“Any conversion process is like a leaky bucket – you pour water in and water spurts out all the holes. You can keep adding more and more water, to the bucket, capsule or you can patch up the holes. Clearly, view patching the holes first makes more sense.”
First off, a lot of this information is probably most relevant to B2B marketing where one is going to run into a lot of very considered purchases.
This is a follow-up to “Call to Action – Secret formulas to improve online results”. Here, after covering how marketing has changed with new media, and why customers respond differently than they used to, it goes on to discuss how your can anticipate what they require, and use “persuasion architecture” to ‘bridge the new marketer/consumer gap.
The first few chapters cover things like branding, Maslowe’s hierarchy, and other marketing concepts just about anyone reading this, or this book will probably be familiar with, although this helps set up the context.
In the view of the Eisenbergs, the goal of branding is to plant your solution in the customer’s brain so that when the problem arises, the customer recalls your brand as the solution.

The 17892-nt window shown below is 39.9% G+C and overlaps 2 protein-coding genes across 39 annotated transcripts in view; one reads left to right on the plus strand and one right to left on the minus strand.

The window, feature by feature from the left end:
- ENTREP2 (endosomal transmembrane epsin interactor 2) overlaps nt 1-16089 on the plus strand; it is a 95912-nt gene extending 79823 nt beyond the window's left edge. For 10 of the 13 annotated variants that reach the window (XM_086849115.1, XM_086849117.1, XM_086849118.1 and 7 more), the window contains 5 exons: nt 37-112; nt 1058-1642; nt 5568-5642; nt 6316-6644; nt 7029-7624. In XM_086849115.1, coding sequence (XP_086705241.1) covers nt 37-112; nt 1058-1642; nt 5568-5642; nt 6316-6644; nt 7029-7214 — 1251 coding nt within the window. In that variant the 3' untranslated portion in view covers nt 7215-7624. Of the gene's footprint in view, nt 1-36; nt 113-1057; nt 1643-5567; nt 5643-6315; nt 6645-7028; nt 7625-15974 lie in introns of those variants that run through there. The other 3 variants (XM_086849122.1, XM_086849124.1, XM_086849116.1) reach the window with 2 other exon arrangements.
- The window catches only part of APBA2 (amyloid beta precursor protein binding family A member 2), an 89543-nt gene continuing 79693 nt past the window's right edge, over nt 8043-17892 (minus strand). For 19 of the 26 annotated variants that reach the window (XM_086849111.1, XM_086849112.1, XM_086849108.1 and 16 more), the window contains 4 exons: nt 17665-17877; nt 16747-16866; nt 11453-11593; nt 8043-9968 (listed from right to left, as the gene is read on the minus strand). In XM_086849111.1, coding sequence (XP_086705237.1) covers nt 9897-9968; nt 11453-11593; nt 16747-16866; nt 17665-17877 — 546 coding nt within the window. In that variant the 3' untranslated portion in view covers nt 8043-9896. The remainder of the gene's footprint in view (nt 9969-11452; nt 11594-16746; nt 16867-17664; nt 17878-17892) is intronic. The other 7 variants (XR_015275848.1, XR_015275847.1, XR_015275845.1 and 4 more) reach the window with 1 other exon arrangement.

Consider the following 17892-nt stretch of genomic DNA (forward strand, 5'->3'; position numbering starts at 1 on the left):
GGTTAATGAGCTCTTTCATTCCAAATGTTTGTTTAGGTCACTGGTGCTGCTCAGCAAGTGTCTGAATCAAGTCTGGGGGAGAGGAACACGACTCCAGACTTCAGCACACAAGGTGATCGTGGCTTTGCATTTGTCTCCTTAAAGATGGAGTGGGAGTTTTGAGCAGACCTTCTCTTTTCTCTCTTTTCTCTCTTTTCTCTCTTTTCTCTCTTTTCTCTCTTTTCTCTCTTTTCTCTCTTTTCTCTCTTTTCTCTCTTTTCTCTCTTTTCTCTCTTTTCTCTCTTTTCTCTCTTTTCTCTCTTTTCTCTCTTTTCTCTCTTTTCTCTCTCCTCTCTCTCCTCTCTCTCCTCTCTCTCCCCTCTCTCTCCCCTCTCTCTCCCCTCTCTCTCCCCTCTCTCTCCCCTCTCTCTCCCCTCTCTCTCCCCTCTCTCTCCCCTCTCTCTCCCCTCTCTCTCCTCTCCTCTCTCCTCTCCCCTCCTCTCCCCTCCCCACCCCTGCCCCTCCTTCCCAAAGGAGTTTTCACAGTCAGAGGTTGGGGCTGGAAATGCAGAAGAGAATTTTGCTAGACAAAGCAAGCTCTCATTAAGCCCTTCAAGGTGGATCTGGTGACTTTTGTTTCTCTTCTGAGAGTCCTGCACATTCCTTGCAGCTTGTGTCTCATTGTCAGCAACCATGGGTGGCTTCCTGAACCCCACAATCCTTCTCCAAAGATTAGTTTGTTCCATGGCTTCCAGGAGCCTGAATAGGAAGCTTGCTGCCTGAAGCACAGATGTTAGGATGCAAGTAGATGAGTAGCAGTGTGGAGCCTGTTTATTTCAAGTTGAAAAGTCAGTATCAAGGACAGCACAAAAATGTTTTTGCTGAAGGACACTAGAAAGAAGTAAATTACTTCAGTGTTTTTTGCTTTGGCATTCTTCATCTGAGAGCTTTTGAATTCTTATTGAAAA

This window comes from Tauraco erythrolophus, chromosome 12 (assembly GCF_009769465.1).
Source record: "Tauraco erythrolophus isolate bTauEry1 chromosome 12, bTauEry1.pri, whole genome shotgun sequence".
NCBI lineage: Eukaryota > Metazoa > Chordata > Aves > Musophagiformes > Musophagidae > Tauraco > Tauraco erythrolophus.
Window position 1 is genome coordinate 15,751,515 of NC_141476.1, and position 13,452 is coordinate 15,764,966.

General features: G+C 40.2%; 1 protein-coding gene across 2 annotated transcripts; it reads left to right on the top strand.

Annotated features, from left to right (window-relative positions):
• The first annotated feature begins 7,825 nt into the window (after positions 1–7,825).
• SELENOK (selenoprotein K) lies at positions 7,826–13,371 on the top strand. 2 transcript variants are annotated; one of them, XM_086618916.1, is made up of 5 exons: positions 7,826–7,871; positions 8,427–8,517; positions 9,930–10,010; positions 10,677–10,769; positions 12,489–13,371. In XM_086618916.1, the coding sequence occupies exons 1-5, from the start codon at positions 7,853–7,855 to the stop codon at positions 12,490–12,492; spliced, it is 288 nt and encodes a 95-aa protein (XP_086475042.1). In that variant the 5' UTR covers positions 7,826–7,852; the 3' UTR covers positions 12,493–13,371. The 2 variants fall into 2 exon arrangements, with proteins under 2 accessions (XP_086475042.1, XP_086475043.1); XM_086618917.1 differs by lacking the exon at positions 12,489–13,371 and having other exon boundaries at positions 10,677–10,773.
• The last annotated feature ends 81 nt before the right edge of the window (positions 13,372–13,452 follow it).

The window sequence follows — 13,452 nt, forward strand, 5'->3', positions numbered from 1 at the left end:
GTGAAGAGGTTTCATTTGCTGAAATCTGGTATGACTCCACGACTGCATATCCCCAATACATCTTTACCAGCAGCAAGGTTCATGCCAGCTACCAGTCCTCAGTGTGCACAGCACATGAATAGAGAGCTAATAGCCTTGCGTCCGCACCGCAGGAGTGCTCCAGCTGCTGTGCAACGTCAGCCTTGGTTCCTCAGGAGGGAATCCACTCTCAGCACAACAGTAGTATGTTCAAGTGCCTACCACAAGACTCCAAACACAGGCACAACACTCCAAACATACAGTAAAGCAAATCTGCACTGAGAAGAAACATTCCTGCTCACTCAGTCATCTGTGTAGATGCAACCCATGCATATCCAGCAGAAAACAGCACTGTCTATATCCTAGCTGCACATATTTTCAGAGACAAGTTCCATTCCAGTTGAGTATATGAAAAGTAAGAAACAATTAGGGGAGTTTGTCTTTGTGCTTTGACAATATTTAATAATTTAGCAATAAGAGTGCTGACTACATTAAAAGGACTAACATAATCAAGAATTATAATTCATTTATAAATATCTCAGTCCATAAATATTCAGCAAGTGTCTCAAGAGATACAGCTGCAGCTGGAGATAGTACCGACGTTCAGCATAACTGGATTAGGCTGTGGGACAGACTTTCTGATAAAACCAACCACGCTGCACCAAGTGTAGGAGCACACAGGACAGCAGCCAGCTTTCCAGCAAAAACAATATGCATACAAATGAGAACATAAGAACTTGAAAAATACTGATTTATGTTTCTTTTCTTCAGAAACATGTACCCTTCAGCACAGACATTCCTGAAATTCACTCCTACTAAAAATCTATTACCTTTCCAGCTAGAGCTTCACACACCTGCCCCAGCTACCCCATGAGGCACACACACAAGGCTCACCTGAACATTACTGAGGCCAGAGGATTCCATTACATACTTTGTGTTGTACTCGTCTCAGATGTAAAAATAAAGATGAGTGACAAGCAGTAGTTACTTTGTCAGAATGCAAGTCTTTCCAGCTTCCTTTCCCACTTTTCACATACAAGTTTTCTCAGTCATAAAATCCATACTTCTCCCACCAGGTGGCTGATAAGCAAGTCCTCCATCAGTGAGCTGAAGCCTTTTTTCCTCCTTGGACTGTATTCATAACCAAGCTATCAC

New media means the web marketer must go beyond their traditional roles of raising awareness and driving traffic and extend themselves into sales and customer relations.
Lack of customer confidence is a key customer risk.
Done right, a web site can increase the intimacy of the experience and sets up a greater customer connection to your product or service.
Customers are looking to answer their own concerns. If you do not answer their questions, they will get information elsewhere.
Focus on the problem recognition phase – If you can focus on this, you can create the right content and branding message and present the right information. The further they are into this process, the more difficult it will be to present your product as a solution. Know how customer’s frame their questions
Persuasive momentum is essential – what information do you need to get customers to the place where they will feel confident in taking that next step?
Feedback loops are important. Don’t push customers beyond where they are in their buying process. Look outside the company for info, not inside.
Create personas that focus on modes of customer behavior – use psychographics and other information. Methodical, Spontaneous, Humanistic, and Competitive. Divide and answer their questions.
What seems like late in the book, the authors get into some solid persuasion scenarios that give one an idea what they feel will be the most effective websites.